Reading Foucault

Term: Spring 2012

Subject Code: GLIB

Course Number: 5321

Through a close reading of one major text, Madness and Civilization, this

seminar explores the problem of how to enter the imaginative universe of

a literary and philosophical work. Using essays by Jean Starobinski and

Borges as signposts, we begin by reading the (abridged) English translation

of Foucault’s masterpiece straight through. Afterwards, we briefly compare

one recent historiographic account of madness to that of Foucault’s book.

By raising doubts about Foucault’s concern for empirical accuracy, we raise

questions about the philosophical and literary subtexts of his work. In

order to clarify, we also read several contemporary essays by Foucault (on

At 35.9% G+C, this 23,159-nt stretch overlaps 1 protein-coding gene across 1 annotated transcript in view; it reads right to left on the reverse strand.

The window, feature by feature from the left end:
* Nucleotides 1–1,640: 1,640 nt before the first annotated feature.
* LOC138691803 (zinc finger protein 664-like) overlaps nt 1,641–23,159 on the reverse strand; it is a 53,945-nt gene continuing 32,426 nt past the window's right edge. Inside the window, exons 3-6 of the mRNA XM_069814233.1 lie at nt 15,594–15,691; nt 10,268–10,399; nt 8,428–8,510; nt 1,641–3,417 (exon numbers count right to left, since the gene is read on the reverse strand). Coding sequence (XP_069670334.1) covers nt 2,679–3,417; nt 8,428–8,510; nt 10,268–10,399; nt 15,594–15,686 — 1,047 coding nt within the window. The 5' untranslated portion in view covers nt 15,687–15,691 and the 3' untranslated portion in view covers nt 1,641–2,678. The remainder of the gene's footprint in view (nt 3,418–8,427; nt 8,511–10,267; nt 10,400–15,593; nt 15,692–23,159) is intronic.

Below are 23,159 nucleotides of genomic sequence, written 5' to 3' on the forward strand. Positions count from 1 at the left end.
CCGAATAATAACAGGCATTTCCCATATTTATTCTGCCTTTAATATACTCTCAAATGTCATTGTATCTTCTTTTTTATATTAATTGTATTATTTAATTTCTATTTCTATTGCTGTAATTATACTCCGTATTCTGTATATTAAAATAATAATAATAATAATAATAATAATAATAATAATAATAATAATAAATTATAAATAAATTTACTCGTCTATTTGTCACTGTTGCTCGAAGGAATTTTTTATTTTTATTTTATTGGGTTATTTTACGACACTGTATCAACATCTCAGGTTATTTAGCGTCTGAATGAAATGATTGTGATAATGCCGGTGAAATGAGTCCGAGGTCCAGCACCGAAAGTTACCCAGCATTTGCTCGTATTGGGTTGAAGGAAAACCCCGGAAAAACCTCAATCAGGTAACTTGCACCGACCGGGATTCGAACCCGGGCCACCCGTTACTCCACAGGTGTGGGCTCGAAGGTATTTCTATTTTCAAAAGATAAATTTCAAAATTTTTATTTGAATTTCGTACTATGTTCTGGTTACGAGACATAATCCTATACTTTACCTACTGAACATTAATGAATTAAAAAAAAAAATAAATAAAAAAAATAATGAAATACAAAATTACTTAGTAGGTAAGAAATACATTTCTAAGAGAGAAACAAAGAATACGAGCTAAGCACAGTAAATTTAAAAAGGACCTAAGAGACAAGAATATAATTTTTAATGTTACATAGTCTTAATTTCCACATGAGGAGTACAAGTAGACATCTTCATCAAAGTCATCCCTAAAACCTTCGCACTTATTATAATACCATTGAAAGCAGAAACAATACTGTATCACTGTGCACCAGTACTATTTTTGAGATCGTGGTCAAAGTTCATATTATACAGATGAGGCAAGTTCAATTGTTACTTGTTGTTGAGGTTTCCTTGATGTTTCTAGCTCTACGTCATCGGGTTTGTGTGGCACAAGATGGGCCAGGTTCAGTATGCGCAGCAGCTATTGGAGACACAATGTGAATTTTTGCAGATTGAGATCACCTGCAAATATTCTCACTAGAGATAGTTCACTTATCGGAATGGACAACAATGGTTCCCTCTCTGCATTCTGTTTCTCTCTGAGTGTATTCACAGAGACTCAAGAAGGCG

Binswanger, and on the madness of Hoelderlin), and discuss literature and

art implicitly or explicitly aluded to in Madness and Civilization, including

Plato’s Phaedrus, Erasmus’ In Praise of Folly, Diderot’s Rameau’s Nephew,

Sade’s Justine, Nerval’s Aurelia, Nietzsche’s Ecce Homo, essays by Andre

Breton and Antonin Artaud, and paintings by Bosch, Goya, and Van

Gogh. Finally, we review some contemporary commentaries on Foucault by

Roland Barthes, Maurice Blanchot, and Jacques Derrida. At the end of the

course, we return to Madness and Civilization. Does the knowledge we have

acquired change our readings of Foucault’s masterpiece?


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